Nancy Pelosi, the Democratic speaker of the House, told NBC that "no person is above the law."
In his statement, Trump did not give any indication about why the FBI raided his home but said: "They even broke into my safe!"
Andrew McCabe, a former FBI deputy director, told CNN that agents may have been looking for "something specific" related to the probe into the handling of classified information.
The National Archives said in February that it had recovered 15 boxes of documents from Mar-a-Lago and asked the Justice Department to look into Trump's handling of classified material.
The recovery of the boxes raised questions about Trump's adherence to presidential records laws enacted after the 1970s Watergate scandal that require Oval Office occupants to preserve records.
Trump's former communications director Alyssa Farah Griffin told CNN the raid could fire up his supporters, a small number of whom rallied outside Mar-a-Lago on Tuesday.
"If it's seen as some sort of massive overreach and not something incredibly serious, this is a very good day for Donald Trump," Farah Griffin said.
For weeks, Washington has been riveted by hearings in Congress about the January 6 storming of the Capitol and Trump's attempts to overturn the 2020 election.
Attorney General Merrick Garland has been repeatedly pushed over whether the Justice Department is building a case against Trump over the Capitol riot.
Trump is also being investigated for his efforts to alter the 2020 voting results in the state of Georgia, while his business practices are being probed in New York in separate cases.
Investigations against ex-US president
A series of explosive hearings by the House of Representatives panel probing the attack on the US Capitol by Trump supporters on January 6, 2021, offered a roadmap for potentially charging the ex-president with a crime. The House committee's work is separate from the criminal probe that the US Justice Department has launched into hundreds of people involved in the attack and US Attorney Merrick Garland has not said if his prosecutors are investigating Trump.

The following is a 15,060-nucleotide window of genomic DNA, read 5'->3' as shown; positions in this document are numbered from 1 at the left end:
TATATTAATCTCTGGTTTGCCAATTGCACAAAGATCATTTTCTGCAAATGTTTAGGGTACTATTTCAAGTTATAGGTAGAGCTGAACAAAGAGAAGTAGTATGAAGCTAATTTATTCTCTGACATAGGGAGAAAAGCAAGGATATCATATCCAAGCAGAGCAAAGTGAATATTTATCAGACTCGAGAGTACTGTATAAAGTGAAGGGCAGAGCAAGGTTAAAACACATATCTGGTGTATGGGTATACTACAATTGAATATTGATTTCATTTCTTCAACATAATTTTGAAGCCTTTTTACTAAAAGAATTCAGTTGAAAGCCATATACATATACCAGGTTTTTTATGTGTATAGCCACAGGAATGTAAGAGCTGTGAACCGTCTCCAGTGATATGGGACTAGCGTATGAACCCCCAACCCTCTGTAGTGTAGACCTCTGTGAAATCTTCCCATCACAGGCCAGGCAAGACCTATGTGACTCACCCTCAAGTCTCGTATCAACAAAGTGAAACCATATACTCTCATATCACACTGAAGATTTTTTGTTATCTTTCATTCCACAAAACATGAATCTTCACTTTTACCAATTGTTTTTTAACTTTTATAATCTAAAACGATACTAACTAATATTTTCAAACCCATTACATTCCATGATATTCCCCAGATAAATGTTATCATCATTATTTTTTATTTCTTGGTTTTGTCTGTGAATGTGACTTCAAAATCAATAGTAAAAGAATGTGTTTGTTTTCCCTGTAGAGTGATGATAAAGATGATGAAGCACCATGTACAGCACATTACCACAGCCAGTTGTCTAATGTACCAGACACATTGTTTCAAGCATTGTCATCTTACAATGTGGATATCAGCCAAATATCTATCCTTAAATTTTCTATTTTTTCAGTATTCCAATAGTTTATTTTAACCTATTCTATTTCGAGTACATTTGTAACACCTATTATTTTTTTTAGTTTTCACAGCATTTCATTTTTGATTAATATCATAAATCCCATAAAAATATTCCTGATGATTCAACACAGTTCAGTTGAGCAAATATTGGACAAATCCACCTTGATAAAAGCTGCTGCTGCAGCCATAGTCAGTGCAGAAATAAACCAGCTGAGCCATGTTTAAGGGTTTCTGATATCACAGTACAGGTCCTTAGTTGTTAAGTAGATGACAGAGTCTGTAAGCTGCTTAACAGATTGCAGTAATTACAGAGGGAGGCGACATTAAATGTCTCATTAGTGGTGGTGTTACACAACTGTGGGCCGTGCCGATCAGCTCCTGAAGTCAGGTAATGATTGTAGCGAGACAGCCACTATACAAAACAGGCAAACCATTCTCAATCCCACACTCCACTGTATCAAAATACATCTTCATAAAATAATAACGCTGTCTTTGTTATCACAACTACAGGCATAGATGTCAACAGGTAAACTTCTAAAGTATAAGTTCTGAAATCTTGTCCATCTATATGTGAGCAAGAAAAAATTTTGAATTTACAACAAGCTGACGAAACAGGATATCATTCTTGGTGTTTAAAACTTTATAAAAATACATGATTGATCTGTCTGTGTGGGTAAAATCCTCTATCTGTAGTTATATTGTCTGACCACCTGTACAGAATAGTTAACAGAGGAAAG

'Find' the votes
Trump allegedly pressured election officials in Georgia to "find" the votes he needed to win in 2020, prompting a prosecutor in the southern state to investigate. Fulton County District Attorney Fani Willis has impanelled a special grand jury and investigators have already interviewed dozens of witnesses.
Authorities in New York state have been looking into the business practices of the Trump Organization, including whether the firm misled lenders and tax authorities on the value of the firm's real-estate holdings. On Wednesday, he declined to answer questions under oath about alleged fraud at his family business.
'Raid' on Florida residence
The FBI search on Monday of Trump's Florida residence was reportedly related to the potential mishandling of classified documents that had been sent to Mar-a-Lago after he left the White House in January 2021. US Justice Department authorities declined to provide a reason for the unprecedented move.